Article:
Campus Carry Law Removes Power of “Higher Education” Administrators to Ban Carry

On March 1, 2023, Governor Jim Justice of West Virginia signed SB 10, the Campus Carry Act into law. The law goes into effect on July 1, 2024.  Governor Justice was enthusiastic about signing the new law. He proudly described his growing up in West Virginia and told a story about hunting grouse with a 20 gauge shotgun, which was repaired by one of the people in attendance at the ceremony. West Virginia is the 12 state to remove bans on the carry of weapons at institutes of post-secondary education.  Numerous members of the West Virginia Citizens Defense League (WVCDL) were at the signing ceremony. Many of them had worked for years to obtain this reform.

The new law removes the power of institutions of post-secondary education in West Virginia to ban the legal carry of concealed handguns, by those with a valid concealed carry permit, in most areas on campus. There are a few areas where the administrators of post-secondary education institutions may still ban the concealed carry of firearms. The new law applies primarily to students, educators, and employees of West Virginia institutes of post-secondary education. West Virginia law did not and does not ban carry on campus. However, administrators of those institutions were allowed by law to impose administrative penalties for actions which were not banned by West Virginia law. Students could be expelled. Employees could be fired. Lesser sanctions could be imposed.

In effect, the administrations of most institutions of “higher learning” created effective “gun free zones” where most people at the institutions were not allowed to carry defensive weapons. SB 10 removes most of that legal loophole from campus administrators.

From SB 10, the Campus Carry Act:

(h) It is the intent of the Legislature to establish, by this act, conditions under which persons with a current and valid license to carry a concealed deadly weapon may carry a concealed pistol or revolver at a state institution of higher education. When a person exercises the rights granted by this section, neither the carrying of a concealed pistol or revolver, nor any other conduct of person involving a concealed pistol or revolver, shall be construed to be an act of the state institution of higher education nor of the state, and no liability for any such actions of such person shall be imputed to the state institution of higher education, its officers, agents, or employees, unless the state institution of higher education has expressly requested or directed such person to carry a concealed pistol or revolver: Provided, That the failure to provide adequate security measures at any building or location at a state institution of higher education where the carrying of a concealed pistol or revolver is not permitted shall not give rise to a cause action or any liability whatsoever related to or arising from the carrying of a concealed pistol or revolver by any person.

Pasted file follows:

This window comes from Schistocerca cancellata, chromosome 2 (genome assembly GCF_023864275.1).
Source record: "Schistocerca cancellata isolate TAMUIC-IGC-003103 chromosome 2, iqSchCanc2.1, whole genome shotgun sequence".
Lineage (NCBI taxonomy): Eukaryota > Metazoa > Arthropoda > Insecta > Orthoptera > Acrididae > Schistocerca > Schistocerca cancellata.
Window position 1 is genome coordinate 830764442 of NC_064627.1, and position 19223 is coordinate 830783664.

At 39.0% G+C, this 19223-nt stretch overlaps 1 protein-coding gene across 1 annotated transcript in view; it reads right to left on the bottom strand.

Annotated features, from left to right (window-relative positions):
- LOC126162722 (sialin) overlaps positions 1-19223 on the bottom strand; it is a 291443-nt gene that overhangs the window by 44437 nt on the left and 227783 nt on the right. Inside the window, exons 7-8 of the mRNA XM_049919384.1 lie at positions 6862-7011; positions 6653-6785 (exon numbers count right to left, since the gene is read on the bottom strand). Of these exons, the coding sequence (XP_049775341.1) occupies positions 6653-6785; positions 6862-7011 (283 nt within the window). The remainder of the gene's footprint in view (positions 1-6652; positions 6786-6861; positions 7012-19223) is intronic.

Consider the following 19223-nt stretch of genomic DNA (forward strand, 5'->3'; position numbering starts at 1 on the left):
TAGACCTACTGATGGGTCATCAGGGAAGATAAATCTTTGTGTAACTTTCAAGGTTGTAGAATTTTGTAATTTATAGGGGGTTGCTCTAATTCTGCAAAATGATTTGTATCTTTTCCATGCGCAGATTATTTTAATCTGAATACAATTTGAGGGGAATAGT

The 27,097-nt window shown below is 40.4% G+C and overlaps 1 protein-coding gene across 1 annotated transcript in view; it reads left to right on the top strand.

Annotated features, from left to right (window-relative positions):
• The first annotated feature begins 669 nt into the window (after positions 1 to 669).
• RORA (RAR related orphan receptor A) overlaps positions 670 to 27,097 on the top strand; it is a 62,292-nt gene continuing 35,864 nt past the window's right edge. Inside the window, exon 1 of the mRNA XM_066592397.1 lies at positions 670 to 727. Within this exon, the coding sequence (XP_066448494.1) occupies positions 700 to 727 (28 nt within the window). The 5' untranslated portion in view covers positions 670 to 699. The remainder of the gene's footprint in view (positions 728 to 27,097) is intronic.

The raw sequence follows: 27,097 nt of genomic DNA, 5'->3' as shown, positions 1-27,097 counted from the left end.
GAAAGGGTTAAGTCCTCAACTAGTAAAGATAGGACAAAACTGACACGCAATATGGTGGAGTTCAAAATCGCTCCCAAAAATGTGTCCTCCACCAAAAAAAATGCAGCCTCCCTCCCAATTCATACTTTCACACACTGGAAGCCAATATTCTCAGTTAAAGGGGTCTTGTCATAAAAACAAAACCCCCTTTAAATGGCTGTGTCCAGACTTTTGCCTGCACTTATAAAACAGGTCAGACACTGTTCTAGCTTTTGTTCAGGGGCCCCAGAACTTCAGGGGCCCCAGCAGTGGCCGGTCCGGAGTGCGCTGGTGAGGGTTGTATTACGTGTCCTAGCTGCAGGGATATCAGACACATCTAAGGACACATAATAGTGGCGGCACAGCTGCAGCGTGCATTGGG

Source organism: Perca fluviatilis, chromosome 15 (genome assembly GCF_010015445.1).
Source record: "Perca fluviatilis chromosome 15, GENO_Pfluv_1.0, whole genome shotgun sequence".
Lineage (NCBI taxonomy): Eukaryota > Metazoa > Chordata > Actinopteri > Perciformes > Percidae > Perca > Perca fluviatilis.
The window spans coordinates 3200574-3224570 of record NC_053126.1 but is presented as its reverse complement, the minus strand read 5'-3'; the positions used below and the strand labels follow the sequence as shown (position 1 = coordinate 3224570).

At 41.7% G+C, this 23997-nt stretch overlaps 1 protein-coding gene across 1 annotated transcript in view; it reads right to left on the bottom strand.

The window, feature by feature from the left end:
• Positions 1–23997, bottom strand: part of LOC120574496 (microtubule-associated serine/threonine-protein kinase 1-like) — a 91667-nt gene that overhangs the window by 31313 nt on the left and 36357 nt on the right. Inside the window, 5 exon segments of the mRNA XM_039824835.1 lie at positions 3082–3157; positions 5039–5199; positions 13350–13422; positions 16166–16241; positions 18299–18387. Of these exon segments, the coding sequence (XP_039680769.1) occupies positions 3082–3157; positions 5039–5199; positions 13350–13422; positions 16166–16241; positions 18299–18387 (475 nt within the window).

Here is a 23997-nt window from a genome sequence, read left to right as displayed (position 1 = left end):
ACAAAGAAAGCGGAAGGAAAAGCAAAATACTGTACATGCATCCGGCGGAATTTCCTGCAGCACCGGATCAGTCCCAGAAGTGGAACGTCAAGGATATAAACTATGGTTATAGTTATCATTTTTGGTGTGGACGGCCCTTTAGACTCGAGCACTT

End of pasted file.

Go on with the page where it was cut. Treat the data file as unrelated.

To obtain the votes necessary to pass the bill, several compromises were made. The bill only applies to people with valid concealed carry permits. Those include people who have an out-of-state permit recognized by West Virginia, who are over 21, not a resident of WV, and have the permit or license in their possession. West Virginia recognized the permits from 28 states as of November of 2022.

There are a few places on campus where administrators are still allowed to create gun free zones. They include stadiums, on-campus daycare, disciplinary hearings, individual office settings, certain laboratories with significant amounts of hazardous materials, dormitory rooms, and others. Fireams storage areas are required at residence halls if individual firearms safes are not provided in rooms.

The bill bans the open carry of firearms by state law on campus, even for people who are not under the jurisdiction of the institution.

The ban on open carry on campus for everyone appears to have been one of the tradeoffs. In return, people with a carry permit can carry in most campus buildings, most of the time and campus administrators cannot prevent most students and employees from carrying concealed with a shall-issue permit, most of the time in most places.

About Dean Weingarten:

Dean Weingarten has been a peace officer, a military officer, was on the University of Wisconsin Pistol Team for four years, and was first certified to teach firearms safety in 1973. He taught the Arizona concealed carry course for fifteen years until the goal of Constitutional Carry was attained. He has degrees in meteorology and mining engineering, and retired from the Department of Defense after a 30 year career in Army Research, Development, Testing, and Evaluation.

Dean Weingarten